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Monday, September 14, 2009

Trailing Stop Limit Order

Trailing Stop Limit Order is similar to Trailing Stop Order, whereby the Trailing Stop Price will be “trailing” below or above the movement of the security’s market price, depending on whether it is on a long or short position, to maintain the set distance, which is either stipulated as an absolute dollar or as a percentage of the market price.

The main difference is that for Trailing Stop Limit Order, when the Stop Price is passed, the order will be converted into a Limit Order, whereas for Trailing Stop Order, it’ll convert into a Market Order.

Hence, for Trailing Stop Limit Order, when the market price hits or passes the Stop Price, the order would convert into a Limit Order to buy / sell the security at the specified Limit Price or better.

As a result, Trailing Stop Limit Order carries a big risk, as the order may never get filled if the market price is worse than the Limit Price. As a result, the position can continue falling with no more protection for the position. This makes Trailing Stop Limit Order a very insecure stop loss method, particularly for the extremely volatile stocks that often experience a gap up or gap down in prices.
Due to this risk, using Trailing Stop Limit Order to protect a position is not advisable.

Depending on the position on the market you have (long or short), there are 2 types of Trailing Stop Limit Order:
a) Sell Trailing Stop Limit Order (Trailing Stop Limit to Sell)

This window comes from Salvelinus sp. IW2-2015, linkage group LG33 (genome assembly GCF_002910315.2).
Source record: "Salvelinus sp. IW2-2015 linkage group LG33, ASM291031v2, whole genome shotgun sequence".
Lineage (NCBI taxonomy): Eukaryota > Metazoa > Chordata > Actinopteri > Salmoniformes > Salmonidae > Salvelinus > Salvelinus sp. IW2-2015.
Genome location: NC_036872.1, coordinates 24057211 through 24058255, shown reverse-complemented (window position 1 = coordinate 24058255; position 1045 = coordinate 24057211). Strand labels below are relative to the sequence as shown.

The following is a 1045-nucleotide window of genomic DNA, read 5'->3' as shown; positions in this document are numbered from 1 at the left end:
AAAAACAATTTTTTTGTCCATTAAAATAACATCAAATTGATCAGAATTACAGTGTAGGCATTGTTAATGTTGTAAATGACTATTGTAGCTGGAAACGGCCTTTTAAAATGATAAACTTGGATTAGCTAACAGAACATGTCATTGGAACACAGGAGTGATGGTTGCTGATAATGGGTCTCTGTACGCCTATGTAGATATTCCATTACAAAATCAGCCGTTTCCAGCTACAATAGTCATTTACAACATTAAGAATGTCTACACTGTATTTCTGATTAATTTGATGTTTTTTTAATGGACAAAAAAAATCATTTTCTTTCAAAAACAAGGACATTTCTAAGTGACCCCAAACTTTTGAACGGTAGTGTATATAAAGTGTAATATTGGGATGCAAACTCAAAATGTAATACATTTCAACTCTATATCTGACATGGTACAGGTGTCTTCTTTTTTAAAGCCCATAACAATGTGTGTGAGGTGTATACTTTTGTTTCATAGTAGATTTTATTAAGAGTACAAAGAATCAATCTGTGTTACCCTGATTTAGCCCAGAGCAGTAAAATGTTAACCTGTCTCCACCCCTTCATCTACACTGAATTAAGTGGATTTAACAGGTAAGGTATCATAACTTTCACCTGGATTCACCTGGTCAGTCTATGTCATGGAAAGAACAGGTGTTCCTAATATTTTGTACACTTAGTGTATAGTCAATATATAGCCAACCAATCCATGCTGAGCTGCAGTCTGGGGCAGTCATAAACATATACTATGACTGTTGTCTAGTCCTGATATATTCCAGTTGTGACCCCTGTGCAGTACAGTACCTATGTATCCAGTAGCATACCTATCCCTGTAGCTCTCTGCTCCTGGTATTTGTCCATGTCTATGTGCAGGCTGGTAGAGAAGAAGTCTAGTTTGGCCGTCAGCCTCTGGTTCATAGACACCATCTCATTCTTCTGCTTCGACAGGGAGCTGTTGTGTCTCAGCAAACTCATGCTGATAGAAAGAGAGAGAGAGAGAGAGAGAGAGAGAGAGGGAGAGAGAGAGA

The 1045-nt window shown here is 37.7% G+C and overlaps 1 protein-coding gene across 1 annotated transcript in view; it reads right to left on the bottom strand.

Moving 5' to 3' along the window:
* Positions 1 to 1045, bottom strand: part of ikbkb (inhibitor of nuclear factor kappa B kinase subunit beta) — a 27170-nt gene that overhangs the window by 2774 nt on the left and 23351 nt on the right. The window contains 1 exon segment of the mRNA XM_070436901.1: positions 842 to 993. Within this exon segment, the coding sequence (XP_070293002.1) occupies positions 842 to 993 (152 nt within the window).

This is the trailing stop order when you have a long position on a security.
In this case, the Trailing Stop Price is placed at a set distance (e.g. Trailing Amount) below current market price of the security.
In addition, the Trailing Limit Price will also need to be specified as a certain distance (e.g. Limit Offset) from the Stop Price, whereby the Limit Price should be at a least the same or lower than the Stop Price.

The Stop Price will then rise as the market price increases (i.e. The Stop Price will be trailing the increasing market price from below: Stop Price = Increasing Market Price – Trailing Amount).
However, the Stop Price will remain the same (will not go lower) when the market price decreases.
Once the market price hits or passes Stop Price, the order would convert into a Limit Order to sell the security at the Limit Price (Limit Price = Stop Price – Limit Offset) or better (i.e. at Limit Price or higher, because for selling, the higher the price, the better).

b) Buy Trailing Stop Limit Order (Trailing Stop Limit to Buy)
This is the trailing stop order when you have a short position on a security.
In this case, the Trailing Stop Price is placed at a set distance (e.g. Trailing Amount) above current market price of the security.
In addition, the Trailing Limit Price will also need to be specified as a certain distance (e.g. Limit Offset) from the Stop Price, whereby the Limit Price should be at a least the same or higher than the Stop Price.

The Stop Price will then move lower as the market price decreases (i.e. The Stop Price will be trailing the decreasing market price from above: Stop Price = Decreasing Market Price + Trailing Amount).